“I’d be the last old queen in the room,” he told her. “And when they tried to change the history, I’d raise my hand and say, ‘No. This is how it happened – the good and the bad.'”
Fox’s older sister, Mary Fox, said the whole family was devastated when Landrum died.
“We just loved Greg. It was so incredibly sad,” she said. “I think that’s when it really started to hit home for us who weren’t in that community how real it was.”
Still, Mary Fox said, she’s not surprised her younger brother has survived.
“The Foxes are like cockroaches,” she said with a laugh. “You can’t kill us.”
“The guy’s a medical miracle,” added Paul Fox, who confessed to being “pleasantly shocked” that his younger brother is still alive. (There are seven Fox siblings. Carl Fox was the fifth child born to his Irish mother and German father.)
“He will eat anything fried,” Paul Fox said of his brother. “Anything. Fried possum, fried Snickers bar, fried anything. If it’s fried twice, it’s even better.”
Yet somehow Carl Fox doesn’t have cholesterol problems, his brother said.
“He may be the cure for everything out there,” Paul Fox joked. “Just suck him dry of blood and cure the world of everything.”
‘I’ve had my hopes up for 30 years’
That’s not how the cure study will work, of course, although Fox’s blood will play an important part in it.
The TRAILBLAZER study, as it’s called, aims to change the parts of a patient’s white blood cells that HIV latches onto, said Dr. Carl Fichtenbaum, a professor in the Division of Infectious Diseases in the Department of Internal Medicine at the University of Cincinnati College of Medicine.
Fichtenbaum is a principal investigator on the study and has been Fox’s doctor for years.
“The idea behind this study that we’re doing is to take a person’s cells from their white blood cells that harbor that receptor, take it in the laboratory, remove the receptor through genetic engineering and then infuse those cells back into the person,” he said.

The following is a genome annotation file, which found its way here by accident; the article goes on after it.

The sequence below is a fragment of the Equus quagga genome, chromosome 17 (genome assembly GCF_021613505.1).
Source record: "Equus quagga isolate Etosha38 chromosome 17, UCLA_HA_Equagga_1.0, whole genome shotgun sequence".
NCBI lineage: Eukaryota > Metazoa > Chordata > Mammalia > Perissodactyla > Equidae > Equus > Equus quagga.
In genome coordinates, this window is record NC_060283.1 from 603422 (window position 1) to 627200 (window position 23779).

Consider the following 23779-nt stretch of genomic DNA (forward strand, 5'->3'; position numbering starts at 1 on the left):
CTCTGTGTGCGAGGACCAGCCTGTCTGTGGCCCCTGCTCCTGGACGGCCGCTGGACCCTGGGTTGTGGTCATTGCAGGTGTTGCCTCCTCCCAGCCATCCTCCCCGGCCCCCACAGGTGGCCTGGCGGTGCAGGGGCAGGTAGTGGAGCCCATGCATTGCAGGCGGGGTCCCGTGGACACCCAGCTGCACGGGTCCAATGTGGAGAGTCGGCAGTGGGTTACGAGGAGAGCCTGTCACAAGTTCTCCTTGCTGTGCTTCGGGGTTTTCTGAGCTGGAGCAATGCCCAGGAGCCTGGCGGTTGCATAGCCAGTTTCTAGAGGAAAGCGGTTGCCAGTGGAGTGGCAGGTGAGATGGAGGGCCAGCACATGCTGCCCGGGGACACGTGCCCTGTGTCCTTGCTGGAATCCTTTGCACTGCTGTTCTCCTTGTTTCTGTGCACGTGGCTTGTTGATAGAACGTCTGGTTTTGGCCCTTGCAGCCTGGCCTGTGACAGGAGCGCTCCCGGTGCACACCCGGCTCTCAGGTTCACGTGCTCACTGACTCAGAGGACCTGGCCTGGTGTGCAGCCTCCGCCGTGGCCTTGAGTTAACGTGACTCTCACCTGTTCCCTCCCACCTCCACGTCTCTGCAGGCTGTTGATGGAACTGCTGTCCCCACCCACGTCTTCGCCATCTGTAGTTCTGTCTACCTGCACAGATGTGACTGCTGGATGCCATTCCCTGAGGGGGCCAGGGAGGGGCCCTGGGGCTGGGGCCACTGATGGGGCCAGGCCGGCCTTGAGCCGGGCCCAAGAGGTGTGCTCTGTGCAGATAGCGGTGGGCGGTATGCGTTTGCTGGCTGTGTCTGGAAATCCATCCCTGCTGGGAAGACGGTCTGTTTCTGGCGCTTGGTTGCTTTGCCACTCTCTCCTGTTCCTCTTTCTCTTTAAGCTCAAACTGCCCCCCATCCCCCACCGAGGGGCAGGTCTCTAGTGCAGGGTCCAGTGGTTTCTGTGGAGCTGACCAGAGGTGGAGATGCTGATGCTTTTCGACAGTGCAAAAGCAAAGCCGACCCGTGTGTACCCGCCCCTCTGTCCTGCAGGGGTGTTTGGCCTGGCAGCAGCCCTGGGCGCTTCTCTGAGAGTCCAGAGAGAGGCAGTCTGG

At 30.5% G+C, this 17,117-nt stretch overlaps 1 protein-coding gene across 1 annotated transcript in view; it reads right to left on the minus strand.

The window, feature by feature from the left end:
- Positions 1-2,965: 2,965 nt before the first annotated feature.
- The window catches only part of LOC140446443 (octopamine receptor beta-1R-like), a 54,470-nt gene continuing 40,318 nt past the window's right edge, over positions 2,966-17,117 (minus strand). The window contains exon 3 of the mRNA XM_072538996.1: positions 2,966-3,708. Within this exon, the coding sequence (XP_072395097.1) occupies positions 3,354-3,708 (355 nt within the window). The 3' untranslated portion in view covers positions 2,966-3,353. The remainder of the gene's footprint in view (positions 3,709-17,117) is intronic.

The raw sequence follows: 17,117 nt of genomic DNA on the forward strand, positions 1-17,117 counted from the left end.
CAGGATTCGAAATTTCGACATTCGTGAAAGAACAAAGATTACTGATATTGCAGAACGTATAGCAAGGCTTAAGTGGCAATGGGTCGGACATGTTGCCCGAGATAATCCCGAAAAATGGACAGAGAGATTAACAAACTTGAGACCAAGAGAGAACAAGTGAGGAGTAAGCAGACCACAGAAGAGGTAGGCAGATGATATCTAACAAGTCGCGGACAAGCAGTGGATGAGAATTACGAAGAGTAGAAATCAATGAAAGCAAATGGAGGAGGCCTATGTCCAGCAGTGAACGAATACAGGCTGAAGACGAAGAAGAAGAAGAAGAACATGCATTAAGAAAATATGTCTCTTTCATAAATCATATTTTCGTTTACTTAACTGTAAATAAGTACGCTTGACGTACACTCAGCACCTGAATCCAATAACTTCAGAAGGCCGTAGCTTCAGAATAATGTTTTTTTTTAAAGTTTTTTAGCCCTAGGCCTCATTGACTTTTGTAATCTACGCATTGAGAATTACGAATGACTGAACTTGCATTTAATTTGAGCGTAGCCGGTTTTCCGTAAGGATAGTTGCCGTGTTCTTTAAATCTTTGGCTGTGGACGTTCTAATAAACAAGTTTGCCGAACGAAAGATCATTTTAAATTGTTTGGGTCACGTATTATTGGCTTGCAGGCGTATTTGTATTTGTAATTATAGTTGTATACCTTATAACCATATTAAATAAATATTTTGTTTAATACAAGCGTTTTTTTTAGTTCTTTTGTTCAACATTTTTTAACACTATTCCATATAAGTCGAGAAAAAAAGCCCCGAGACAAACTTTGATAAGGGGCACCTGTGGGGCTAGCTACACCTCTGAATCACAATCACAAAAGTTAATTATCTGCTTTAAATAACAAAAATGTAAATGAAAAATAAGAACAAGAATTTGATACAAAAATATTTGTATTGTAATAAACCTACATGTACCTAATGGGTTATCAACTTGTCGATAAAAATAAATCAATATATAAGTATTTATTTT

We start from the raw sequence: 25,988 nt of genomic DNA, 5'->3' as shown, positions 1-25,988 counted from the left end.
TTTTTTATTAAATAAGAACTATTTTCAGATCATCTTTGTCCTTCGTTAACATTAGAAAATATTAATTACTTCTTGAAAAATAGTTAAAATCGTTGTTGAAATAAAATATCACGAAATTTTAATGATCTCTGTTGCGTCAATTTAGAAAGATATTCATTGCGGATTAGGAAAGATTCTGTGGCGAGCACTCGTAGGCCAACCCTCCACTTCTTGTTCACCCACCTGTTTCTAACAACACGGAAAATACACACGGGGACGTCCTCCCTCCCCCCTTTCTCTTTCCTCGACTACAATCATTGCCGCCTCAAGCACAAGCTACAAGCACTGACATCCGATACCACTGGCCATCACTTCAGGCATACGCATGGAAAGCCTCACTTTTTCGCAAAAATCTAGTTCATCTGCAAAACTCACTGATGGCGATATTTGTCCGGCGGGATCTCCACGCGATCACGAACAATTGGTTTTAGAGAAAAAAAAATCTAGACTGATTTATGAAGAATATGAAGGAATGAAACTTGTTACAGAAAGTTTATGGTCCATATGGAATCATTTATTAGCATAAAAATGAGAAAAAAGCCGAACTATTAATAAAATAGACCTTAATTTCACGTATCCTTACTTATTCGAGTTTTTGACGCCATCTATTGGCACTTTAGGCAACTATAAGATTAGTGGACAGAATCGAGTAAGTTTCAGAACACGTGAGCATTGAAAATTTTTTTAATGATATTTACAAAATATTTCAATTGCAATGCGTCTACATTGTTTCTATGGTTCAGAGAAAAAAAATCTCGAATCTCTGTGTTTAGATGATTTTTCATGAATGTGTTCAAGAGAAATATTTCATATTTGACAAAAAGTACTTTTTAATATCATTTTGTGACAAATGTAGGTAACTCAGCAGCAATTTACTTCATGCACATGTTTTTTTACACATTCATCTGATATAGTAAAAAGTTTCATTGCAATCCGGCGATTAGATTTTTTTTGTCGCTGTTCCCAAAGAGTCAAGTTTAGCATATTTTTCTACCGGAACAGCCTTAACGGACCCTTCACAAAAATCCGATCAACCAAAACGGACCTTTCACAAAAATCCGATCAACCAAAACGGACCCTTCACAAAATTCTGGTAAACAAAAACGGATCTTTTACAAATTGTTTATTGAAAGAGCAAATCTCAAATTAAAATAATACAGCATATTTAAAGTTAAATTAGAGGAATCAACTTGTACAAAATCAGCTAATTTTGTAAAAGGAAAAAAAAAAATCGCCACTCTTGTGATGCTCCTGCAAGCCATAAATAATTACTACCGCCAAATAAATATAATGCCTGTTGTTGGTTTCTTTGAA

“Our hope in the future is that perhaps if we were to do this often enough, and change enough cells in the body, that people who have HIV may be able to control the HIV, even without any medication,” Fichtenbaum said. “And it may be the first steps or ideas to really trying to cure people.”
Fox, now 62, is one of 30 patients in the study, which is a collaboration between researchers at UC, Case Western Reserve University in Cleveland and the University of California-San Francisco. He’s one of more than 600 patients at UC Health who have been living with HIV for decades, Fichtenbaum said.
“We’re very lucky to have people like Carl Fox who are willing to do our studies and willing to help us learn,” Fichtenbaum said. “They’ve really been our partners all along. We can’t thank them enough.”
Fox’s participation in the study began in January. For four and a half hours, he sat while his blood passed from a large needle in one arm, through a machine that removed the parts of his white blood cells needed for the study. What was left then got pumped back into the other arm.
“I’m going to call it blood stripping,” Fox said of the process, because it stripped his blood of what was needed for the cure study. “It wasn’t awful. It wasn’t fun.”
He had some additional procedures a few weeks later, including a biopsy of several of his lymph nodes. The biopsies were not required by the study, but Fox volunteered for the procedures to provide researchers with additional information about how HIV hides in those tissues.
Fox was supposed to go to Cincinnati Children’s Hospital Medical Center in April for a 10-hour infusion of chemo medication one day, followed by a four-and-a-half-hour procedure the next day where the blood cells removed from his body would be infused back into him.
But the COVID-19 pandemic brought delay after delay. Now he’s scheduled to get the 10-hour infusion of medication on Dec. 7 and get his blood cells back Dec. 10.
Only about two-thirds of the patients in the study will have the genes in their blood cells modified. The others will serve as a control group and will have their unchanged cells infused back into their bodies.
That’s one of the scary aspects of the study, Fox said.
“I don’t know, and my doctor doesn’t know, if I’m getting the real stuff or dummy treatments,” Fox said. “So the four and a half hours of blood stripping, they may have stripped my cells, sent them up to Cleveland, nothing is done to them and they come back. I may go through a 10-hour infusion of chemo drugs that are just sugar pills. I may go through a four-and-a-half-hour infusion of cells same as when they left.”